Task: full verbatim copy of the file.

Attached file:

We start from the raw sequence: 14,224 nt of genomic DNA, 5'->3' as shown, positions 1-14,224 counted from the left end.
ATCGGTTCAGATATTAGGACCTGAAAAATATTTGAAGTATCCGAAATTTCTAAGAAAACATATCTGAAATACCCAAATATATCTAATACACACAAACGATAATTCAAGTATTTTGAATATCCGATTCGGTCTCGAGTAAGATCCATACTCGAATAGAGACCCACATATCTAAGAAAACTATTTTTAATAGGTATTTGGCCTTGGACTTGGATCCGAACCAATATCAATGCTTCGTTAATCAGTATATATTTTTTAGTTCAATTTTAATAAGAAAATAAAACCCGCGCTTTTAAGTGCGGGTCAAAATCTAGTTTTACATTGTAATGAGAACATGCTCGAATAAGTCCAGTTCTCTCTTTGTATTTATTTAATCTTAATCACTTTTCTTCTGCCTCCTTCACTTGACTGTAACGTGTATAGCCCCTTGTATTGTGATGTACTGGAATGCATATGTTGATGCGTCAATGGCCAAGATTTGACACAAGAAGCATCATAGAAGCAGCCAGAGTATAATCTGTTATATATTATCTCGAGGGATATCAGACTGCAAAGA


We start from the raw sequence: 14,224 nt of genomic DNA, 5'->3' as shown, positions 1-14,224 counted from the left end.
ATCGGTTCAGATATTAGGACCTGAAAAATATTTGAAGTATCCGAAATTTCTAAGAAAACATATCTGAAATACCCAAATATATCTAATACACACAAACGATAATTCAAGTATTTTGAATATCCGATTCGGTCTCGAGTAAGATCCATACTCGAATAGAGACCCACATATCTAAGAAAACTATTTTTAATAGGTATTTGGCCTTGGACTTGGATCCGAACCAATATCAATGCTTCGTTAATCAGTATATATTTTTTAGTTCAATTTTAATAAGAAAATAAAACCCGCGCTTTTAAGTGCGGGTCAAAATCTAGTTTTACATTGTAATGAGAACATGCTCGAATAAGTCCAGTTCTCTCTTTGTATTTATTTAATCTTAATCACTTTTCTTCTGCCTCCTTCACTTGACTGTAACGTGTATAGCCCCTTGTATTGTGATGTACTGGAATGCATATGTTGATGCGTCAATGGCCAAGATTTGACACAAGAAGCATCATAGAAGCAGCCAGAGTATAATCTGTTATATATTATCTCGAGGGATATCAGACTGCAAAGA